Indexed on: 15 Jan '13Published on: 15 Jan '13Published in: Critical Reviews in Oncology/Hematology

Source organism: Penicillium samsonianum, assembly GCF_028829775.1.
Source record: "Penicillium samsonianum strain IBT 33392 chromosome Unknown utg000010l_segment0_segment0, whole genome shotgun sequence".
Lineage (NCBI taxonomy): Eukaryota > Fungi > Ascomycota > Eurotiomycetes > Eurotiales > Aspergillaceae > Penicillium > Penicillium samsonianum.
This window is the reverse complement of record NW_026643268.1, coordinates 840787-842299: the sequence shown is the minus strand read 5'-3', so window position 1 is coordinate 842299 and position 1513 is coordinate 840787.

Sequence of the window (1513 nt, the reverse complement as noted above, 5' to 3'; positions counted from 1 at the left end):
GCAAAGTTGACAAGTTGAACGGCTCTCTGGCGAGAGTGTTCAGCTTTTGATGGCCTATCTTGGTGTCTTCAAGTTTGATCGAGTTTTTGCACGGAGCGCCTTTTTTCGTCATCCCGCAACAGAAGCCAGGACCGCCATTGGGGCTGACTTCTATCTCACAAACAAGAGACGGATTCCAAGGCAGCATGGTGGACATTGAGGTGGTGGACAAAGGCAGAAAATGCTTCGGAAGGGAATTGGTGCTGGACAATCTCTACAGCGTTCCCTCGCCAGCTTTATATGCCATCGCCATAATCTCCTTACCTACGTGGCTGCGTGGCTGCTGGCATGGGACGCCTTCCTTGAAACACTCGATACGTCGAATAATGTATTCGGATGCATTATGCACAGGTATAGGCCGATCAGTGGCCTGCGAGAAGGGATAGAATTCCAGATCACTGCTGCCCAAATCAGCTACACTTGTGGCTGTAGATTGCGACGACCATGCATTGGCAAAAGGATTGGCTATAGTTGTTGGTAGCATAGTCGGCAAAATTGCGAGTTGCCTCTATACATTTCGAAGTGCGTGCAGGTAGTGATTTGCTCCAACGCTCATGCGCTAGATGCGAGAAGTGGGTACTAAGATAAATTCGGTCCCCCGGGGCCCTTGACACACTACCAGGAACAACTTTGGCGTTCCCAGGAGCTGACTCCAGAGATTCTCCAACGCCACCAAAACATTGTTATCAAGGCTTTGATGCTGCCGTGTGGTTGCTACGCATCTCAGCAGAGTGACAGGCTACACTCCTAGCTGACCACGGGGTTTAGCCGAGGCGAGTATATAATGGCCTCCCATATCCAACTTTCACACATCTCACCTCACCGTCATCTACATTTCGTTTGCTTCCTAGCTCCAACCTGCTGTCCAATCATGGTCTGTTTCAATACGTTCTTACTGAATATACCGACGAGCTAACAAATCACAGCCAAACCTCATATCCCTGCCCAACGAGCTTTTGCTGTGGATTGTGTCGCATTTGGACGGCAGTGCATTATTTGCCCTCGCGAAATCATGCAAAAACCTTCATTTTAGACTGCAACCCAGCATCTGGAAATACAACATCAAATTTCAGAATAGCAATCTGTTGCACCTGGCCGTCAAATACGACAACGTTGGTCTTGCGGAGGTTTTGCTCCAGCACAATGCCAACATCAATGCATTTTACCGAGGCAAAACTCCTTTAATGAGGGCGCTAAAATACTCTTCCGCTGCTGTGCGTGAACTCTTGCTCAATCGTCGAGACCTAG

Hepatitis B virus (HBV) reactivation in immunosuppressed cancer patients is a serious clinical problem for HBV carriers undergoing chemotherapy, because it may result in severe liver injury and prevent completion of life-saving treatment of the underlying malignant disease.We reviewed the literature on the incidence, pathogenesis and management of hepatitis B in immunosuppressed cancer patients. The role of primary prophylaxis has also been reviewed.Patients with a previous HBV infection (negative for hepatitis B surface antigen [HBsAg], and positive for both hepatitis B core antibody [anti-HBc] and/or hepatitis B surface antibody [HBsAb]) can experience HBV reactivation. All guidelines support screening of patients with cancer who are about to undergo potentially immunosuppressive therapy, even if the ASCO provisional clinical opinion considers the screening for patients at heightened risk for chronic HBV infection or if undergoing highly immunosuppressive therapy, as hematopoietic cell transplantation and regimens including rituximab. Several meta-analyses support the prophylactic role of lamivudine in preventing HBV reactivation. Most of studies evaluated retrospectively or, if prospectively designed, compared the effect of prophylactic antiviral therapy against historical controls.Screening for HBV should be considered before chemotherapy. Prophylaxis with lamivudine can reduce the incidence of HBV reactivation as well as HBV-related morbidity and mortality. Unsolved issues include the role of antiviral agent with higher potency and less resistance, how to monitor patients for reactivation and when to stop prophylaxis.